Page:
"I have a love child out there somewhere," he continues, when asked if he has family. "I haven't seen her in 24 years. Hey, if you're reading this, come by and say 'Hi.' "
There are no Elvis busts in Stone's Place, but hundreds upon hundreds of Rolling Stones' photographs and posters on the wall. (On weekend nights there is also a Rolling Stones cover band.)
"It took two 56-foot moving trucks to get my collection here," he says. "I have enough Rolling Stones' stuff for 10 of these places. I spent 38 years collecting."
It's the second largest Stones collection after that of Bill Wyman, the band's former bassist.
Stone's favourite piece in the collection -- which he keeps in his apartment, located on the floor above the bar -- is an empty bottle of wine. "I was out to dinner with Ronny Wood and his son had just got engaged, so we were ordering all these bottles of wine. I suggested that everyone sign it. Ronny said, 'Brilliant!' so that's what we did. Even the bodyguards signed it."
Stone first met the Stones in 1965, after being introduced to them by a woman named Luba, president of their fan club. "But I really didn't get to know them until their last tour. I got to hang out with them for six weeks. Which meant I punched the clock getting home at 4 a.m every morning," he says, again with that laugh.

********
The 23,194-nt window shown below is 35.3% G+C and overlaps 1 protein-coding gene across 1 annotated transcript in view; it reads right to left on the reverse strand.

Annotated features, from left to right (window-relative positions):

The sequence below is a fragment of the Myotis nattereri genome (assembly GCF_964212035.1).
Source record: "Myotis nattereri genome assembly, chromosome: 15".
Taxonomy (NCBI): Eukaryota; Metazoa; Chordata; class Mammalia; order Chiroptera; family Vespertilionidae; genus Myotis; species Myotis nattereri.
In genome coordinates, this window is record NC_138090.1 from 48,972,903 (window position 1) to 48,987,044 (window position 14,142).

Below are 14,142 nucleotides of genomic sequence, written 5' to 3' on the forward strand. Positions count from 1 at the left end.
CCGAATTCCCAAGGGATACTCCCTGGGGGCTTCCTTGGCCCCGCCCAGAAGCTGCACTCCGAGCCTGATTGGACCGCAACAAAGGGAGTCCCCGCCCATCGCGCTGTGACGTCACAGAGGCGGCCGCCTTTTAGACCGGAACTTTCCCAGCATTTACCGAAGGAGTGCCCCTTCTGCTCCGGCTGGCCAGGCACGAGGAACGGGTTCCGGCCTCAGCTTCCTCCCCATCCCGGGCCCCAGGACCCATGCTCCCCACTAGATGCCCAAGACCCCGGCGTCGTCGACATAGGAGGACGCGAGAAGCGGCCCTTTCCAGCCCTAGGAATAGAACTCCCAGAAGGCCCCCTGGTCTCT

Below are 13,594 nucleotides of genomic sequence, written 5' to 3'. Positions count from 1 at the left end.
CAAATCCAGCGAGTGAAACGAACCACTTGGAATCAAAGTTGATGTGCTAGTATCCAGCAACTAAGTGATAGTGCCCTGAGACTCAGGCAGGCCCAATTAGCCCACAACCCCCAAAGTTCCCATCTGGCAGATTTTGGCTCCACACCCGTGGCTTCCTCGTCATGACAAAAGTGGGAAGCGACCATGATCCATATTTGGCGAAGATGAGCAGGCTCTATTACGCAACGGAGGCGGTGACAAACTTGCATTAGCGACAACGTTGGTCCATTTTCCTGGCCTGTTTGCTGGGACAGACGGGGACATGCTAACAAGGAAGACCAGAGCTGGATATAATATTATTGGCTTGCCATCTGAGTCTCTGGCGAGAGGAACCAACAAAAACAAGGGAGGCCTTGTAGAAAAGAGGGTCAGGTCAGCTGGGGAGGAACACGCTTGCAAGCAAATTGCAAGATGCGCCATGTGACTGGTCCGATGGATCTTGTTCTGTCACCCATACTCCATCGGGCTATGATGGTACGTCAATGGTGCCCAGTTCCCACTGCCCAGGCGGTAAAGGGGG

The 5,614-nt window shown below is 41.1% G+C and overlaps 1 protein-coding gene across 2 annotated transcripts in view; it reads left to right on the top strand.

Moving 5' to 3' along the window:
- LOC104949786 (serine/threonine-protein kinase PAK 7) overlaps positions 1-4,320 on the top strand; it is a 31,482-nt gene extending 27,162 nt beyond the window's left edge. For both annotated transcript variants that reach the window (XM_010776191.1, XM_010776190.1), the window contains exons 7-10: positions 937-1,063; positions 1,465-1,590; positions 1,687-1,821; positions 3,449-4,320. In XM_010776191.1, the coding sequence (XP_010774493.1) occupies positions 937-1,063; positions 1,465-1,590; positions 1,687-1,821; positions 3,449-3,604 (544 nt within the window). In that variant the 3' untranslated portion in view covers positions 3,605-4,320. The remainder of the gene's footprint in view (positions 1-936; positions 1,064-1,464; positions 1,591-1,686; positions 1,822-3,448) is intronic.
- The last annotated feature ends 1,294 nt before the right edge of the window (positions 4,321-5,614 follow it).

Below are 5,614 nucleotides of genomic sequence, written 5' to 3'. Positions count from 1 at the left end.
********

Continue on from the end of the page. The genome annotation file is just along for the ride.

Though Keith Richards is his favourite band member, he especially hit it off with Wood, a classically trained painter who hired Stone to curate his 1998 art show in Toronto.
"I needed money," said Stone. "So I think he was just giving me something to do. He just said, 'It will be all right.' I had no idea what I was doing."
The Stones haven't been by Stone's Place while in town rehearsing for their next tour, but the bar is catching on with the public. Stone has received phone calls from all over the world about his bar, and tour groups want to know if they can put Stone's Place on their list of tourist destinations.
"I asked them if that meant I would have to get up early. It's just like Graceland," says Stone. "People tell me I have to open a franchise of this in California. But don't even say the words 'Planet Hollywood' to me. Don't go there. We have all types coming in here now. Lots of television personalities, everyone in the music industry, to Supreme Court judges to Crown attorneys to tattoo artists. We even had a heart specialist in here. I say to the lawyers and heart specialists, 'Hey, I might need you some day.' "
The 8,600-square-foot venue is also starting to be booked for weddings and corporate events. "We've also had three wakes in here. All for musicians," he says. (Tip: For musicians, he cuts a very good deal to rent out the place. For corporate clients, it costs $1,500.)
The Al Pacino and Jackie Chan movie wrap parties were held here.
Stone, who says his only vice now is smoking, is loving life.
"If you can't be successful in a band," he says, "you can at least have a successful bar."